Time Warner Cable Loses More TV Customers, Says Web Still Can't Substitute
Time Warner Cable, the second-largest cable-TV provider in the U.S., reported fourth-quarter profit that beat analysts' estimates as it continued to reposition itself as a broadband provider first.
Net income rose to $564 million from $392 million a year earlier, the New York-based company said today in a statement. Excluding one-time items, earnings per share climbed to $1.39 from 99 cents, exceeding the $1.20 average of analysts' estimates compiled by Bloomberg.
Fourth-quarter high-speed data customers increased by 130,000, better than the 96,000 average estimate of 10 analysts surveyed by Bloomberg. The company lost 129,000 more residential video subscribers, fewer than the 141,000 video subscribers it lost in the fourth quarter a year ago.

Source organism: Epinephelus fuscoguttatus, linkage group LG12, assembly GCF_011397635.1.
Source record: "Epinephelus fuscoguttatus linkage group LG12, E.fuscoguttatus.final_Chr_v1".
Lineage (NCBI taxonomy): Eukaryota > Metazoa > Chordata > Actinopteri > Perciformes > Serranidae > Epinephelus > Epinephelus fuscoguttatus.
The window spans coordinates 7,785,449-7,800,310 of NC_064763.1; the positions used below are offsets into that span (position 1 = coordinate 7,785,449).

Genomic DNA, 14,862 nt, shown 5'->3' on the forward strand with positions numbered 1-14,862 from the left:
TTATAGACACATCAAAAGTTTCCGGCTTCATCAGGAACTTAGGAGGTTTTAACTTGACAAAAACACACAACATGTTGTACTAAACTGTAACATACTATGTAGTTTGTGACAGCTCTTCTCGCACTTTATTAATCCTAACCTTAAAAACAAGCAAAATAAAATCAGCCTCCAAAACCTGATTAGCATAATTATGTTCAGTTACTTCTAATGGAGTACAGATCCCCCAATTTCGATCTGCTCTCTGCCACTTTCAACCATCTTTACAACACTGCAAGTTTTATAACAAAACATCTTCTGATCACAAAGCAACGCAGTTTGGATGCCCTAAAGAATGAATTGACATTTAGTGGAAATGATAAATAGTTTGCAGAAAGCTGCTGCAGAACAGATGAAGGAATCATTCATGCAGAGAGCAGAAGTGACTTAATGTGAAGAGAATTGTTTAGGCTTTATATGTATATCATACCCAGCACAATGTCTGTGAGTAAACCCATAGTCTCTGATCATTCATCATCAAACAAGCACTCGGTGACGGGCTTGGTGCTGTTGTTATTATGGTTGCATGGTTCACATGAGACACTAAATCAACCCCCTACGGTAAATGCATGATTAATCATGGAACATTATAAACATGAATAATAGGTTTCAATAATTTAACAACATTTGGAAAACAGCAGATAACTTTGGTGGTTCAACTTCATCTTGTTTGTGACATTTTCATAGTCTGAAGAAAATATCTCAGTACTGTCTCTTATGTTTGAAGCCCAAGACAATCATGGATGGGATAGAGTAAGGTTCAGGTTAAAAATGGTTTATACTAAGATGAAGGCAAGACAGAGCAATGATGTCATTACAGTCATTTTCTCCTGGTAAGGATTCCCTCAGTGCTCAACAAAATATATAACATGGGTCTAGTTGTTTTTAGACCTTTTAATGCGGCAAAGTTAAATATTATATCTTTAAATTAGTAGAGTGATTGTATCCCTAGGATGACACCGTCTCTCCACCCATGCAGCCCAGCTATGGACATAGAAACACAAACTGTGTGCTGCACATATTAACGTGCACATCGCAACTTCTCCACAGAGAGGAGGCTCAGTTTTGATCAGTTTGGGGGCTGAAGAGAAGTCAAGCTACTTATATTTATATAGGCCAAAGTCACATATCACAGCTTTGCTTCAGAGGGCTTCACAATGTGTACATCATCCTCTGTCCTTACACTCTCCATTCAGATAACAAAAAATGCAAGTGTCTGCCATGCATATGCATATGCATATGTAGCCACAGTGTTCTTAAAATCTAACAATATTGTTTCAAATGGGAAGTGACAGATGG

Cable companies typically say video-subscriber losses reflect fewer new-home starts and competition from satellite and services such as FiOS -- not a "cord cutting" defection from the traditional pay TV model in favor of Hulu, Netflix, iTunes and other alternatives. Time Warner Cable said today that web-based video still isn't having a huge impact on its video subscribers, saying those services are "not a substitute at this point."
But web access is the growth business. "At this point for Time Warner Cable, broadband is the main story, and video is secondary," said Paul Sweeney, an analyst at Bloomberg Industries.
Time Warner Cable did not address the ongoing dispute with MSG Network, which has pulled its signal as it seeks higher fees from the company. MSG carries New York Knicks basketball and New Jersey Devils hockey.
Comcast, the largest U.S. cable operator, is scheduled to release fourth-quarter earnings on Feb. 15.
-- Bloomberg News --